This is ‘La Bestia’ – or ‘The Beast’ – which is perhaps the most treacherous train in the world.
It is not built to carry passengers, but that doesn’t stop around 1,500 migrants piling on board the freight train’s roof.
They are trying to reach the Mexico-U.S. border to start a new life in America. Most are refugees fleeing endemic violence in Central America. But they face a terrifying journey ahead of them.
For years Mexico’s notorious drug gangs have been in control of the route, charging $100 (£64) or more for permission to mount the train.
Threats, attacks and extortion continue en route after it departs from Arriaga, in Mexico’s southern Chiapas state, around 160 miles north of the Guatemala border.
The attacks are a vital component of Mexico’s organised crime underworld, and constitute a criminal industry estimated to be worth tens of millions of dollars per year.
The train terminates at the outskirts of Mexico City, 520 miles away. There, lying in wait, are more members of Mexico’s most powerful and violent criminal gangs.
Dirty, tired and hungry, the passengers then face a 12-mile journey to the shelter for undocumented migrants in Huehuetoca. The gangs take advantage of this.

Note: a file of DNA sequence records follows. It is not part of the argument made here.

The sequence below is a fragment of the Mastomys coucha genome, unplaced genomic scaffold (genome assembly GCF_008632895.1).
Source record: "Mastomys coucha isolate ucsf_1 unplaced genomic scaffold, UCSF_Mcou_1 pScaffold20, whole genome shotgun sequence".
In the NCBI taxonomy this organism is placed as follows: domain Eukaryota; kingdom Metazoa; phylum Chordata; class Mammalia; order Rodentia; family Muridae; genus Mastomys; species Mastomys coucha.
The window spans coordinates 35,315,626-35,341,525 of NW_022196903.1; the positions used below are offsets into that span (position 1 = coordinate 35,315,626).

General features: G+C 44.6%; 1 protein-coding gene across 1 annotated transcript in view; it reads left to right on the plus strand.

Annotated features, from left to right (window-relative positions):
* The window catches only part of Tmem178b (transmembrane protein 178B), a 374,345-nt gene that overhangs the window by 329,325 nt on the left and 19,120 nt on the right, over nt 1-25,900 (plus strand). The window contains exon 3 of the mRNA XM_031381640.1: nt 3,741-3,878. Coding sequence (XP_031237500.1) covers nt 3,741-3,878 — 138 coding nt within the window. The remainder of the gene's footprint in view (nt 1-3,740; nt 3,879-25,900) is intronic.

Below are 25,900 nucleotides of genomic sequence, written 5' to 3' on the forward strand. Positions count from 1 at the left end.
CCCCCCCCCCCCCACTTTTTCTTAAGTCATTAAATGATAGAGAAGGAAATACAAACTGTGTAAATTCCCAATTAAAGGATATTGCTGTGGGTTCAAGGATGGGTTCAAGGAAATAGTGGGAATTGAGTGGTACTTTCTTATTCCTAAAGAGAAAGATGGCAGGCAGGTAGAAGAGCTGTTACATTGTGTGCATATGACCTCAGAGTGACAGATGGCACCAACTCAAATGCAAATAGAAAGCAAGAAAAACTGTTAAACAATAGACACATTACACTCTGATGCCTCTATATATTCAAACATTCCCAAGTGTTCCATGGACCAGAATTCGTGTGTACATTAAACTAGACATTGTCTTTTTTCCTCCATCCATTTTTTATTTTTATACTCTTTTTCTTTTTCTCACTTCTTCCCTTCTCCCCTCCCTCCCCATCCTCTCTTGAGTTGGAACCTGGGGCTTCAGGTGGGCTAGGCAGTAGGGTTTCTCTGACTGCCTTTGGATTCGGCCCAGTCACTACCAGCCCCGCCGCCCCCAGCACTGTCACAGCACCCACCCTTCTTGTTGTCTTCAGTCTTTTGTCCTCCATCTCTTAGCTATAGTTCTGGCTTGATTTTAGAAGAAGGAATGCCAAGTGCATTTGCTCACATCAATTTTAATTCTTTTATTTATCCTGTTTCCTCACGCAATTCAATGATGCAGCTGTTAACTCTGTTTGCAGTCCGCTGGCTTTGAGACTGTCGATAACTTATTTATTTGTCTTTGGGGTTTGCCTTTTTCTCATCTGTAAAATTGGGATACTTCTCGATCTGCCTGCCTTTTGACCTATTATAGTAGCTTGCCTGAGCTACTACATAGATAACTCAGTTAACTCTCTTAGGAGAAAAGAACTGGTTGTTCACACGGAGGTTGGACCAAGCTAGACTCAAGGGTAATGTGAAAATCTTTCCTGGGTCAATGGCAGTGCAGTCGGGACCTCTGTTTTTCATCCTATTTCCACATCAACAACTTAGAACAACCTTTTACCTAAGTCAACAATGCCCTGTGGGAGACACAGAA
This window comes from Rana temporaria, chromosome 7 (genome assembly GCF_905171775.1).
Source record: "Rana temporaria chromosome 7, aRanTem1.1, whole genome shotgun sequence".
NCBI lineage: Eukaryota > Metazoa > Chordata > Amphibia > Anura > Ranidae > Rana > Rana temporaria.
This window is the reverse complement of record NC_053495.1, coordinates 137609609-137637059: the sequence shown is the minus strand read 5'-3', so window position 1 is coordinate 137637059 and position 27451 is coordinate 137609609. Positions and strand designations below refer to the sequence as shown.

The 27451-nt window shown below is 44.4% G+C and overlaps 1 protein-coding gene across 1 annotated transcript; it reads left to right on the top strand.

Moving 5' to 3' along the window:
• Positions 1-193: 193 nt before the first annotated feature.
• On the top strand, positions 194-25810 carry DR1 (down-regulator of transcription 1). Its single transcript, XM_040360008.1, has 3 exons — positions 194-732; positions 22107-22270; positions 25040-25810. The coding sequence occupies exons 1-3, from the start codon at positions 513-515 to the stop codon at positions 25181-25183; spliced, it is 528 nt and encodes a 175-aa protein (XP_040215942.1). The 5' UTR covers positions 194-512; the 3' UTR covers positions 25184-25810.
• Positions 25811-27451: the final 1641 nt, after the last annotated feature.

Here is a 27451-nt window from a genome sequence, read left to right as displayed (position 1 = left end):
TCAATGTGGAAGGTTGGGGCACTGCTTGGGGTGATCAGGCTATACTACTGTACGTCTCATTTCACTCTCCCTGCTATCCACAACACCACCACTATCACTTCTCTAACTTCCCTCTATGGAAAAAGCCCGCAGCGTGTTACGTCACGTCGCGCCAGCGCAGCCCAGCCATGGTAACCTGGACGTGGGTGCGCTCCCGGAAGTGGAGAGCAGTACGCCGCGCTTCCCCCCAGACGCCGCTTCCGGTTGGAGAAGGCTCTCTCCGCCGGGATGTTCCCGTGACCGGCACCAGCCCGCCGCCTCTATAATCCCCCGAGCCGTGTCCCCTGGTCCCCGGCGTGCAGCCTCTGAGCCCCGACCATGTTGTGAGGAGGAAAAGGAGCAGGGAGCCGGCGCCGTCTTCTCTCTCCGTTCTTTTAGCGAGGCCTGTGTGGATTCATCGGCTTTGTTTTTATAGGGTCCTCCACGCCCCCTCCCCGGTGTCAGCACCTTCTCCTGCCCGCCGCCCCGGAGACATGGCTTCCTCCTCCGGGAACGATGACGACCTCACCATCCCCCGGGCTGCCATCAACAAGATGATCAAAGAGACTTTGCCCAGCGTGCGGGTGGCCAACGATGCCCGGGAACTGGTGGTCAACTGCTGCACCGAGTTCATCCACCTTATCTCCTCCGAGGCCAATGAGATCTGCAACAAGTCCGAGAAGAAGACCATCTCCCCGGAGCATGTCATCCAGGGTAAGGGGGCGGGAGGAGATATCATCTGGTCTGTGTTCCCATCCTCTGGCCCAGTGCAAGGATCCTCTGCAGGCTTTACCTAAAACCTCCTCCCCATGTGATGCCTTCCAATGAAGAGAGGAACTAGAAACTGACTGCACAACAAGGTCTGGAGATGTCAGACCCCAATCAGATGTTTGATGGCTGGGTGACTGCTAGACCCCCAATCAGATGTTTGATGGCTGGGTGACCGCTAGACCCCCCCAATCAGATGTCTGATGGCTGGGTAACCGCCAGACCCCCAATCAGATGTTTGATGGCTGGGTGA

The criminals make them pay a toll to walk to the shelter. If they don’t pay, they kidnap, beat them, ask for sexual favours. In the worst cases, they’ll be forced to work for the gangs or be killed.
Mexico has promised to stem the flow of Central American migrants to the United States by tightening control at its notoriously porous Guatemalan border.
But messages from the country’s top two leaders in little more than a week have provided few details on how. And the scene on the ground is business as usual.
Dozens of Central Americans who paid $1.50 a head could be seen this week crossing the broad Suchiate River on improvised rafts of inner tubes and wooden boards, in full view of Mexican police on the shore and immigration agents posted on a bridge overhead.
‘I don’t see anything has changed,’ Guatemalan Luisa Fuentes, 56, said as she rode a raft to Mexico.
‘La Bestia,’ a decrepit freight train that carries migrants north from the border state of Chiapas, still carried many riders on its roof.
President Enrique Pena Nieto’s government says it is catching and deporting far more Central Americans, but it remains unclear if enforcement has increased or just that the number of detentions is simply rising along with the larger numbers of Central Americans moving through Mexico.
In the U.S., the migration has overwhelmed the Border Patrol, shelters and immigration courts. Top officials, including the vice president, have traveled to Central America with a stern message for those contemplating the trip, and President Barack Obama is seeking $3.7 billion from Congress to respond to the crisis.